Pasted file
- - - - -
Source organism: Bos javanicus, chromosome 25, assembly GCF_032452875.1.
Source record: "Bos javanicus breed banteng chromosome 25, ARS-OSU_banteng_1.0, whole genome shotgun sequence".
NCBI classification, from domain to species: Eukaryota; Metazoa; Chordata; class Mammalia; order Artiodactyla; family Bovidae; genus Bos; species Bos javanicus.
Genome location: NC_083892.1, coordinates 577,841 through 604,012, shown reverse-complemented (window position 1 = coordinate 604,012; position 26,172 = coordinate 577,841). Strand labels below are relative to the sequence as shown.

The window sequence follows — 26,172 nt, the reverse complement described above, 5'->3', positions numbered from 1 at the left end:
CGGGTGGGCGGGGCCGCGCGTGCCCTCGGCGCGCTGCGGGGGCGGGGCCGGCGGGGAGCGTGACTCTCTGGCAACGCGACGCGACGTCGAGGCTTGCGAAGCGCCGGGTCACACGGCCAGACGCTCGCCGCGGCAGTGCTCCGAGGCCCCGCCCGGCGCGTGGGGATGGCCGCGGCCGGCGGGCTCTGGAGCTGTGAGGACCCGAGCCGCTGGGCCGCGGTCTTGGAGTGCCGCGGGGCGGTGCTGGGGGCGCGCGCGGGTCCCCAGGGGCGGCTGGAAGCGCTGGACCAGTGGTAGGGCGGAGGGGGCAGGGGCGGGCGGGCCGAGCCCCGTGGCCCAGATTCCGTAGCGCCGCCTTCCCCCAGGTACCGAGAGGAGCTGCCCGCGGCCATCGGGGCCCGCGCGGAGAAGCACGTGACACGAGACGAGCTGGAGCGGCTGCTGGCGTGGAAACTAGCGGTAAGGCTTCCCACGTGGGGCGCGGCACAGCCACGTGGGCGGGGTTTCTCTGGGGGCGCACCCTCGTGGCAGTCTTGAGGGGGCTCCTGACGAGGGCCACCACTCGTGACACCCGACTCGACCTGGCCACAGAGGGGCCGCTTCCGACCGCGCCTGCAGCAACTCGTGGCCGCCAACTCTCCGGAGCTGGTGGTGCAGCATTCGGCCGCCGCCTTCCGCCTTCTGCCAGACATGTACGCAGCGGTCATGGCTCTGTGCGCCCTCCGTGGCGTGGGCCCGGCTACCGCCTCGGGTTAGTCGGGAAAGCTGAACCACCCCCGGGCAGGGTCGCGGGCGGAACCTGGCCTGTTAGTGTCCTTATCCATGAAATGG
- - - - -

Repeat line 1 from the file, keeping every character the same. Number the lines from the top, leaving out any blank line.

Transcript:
Source organism: Bos javanicus, chromosome 25, assembly GCF_032452875.1.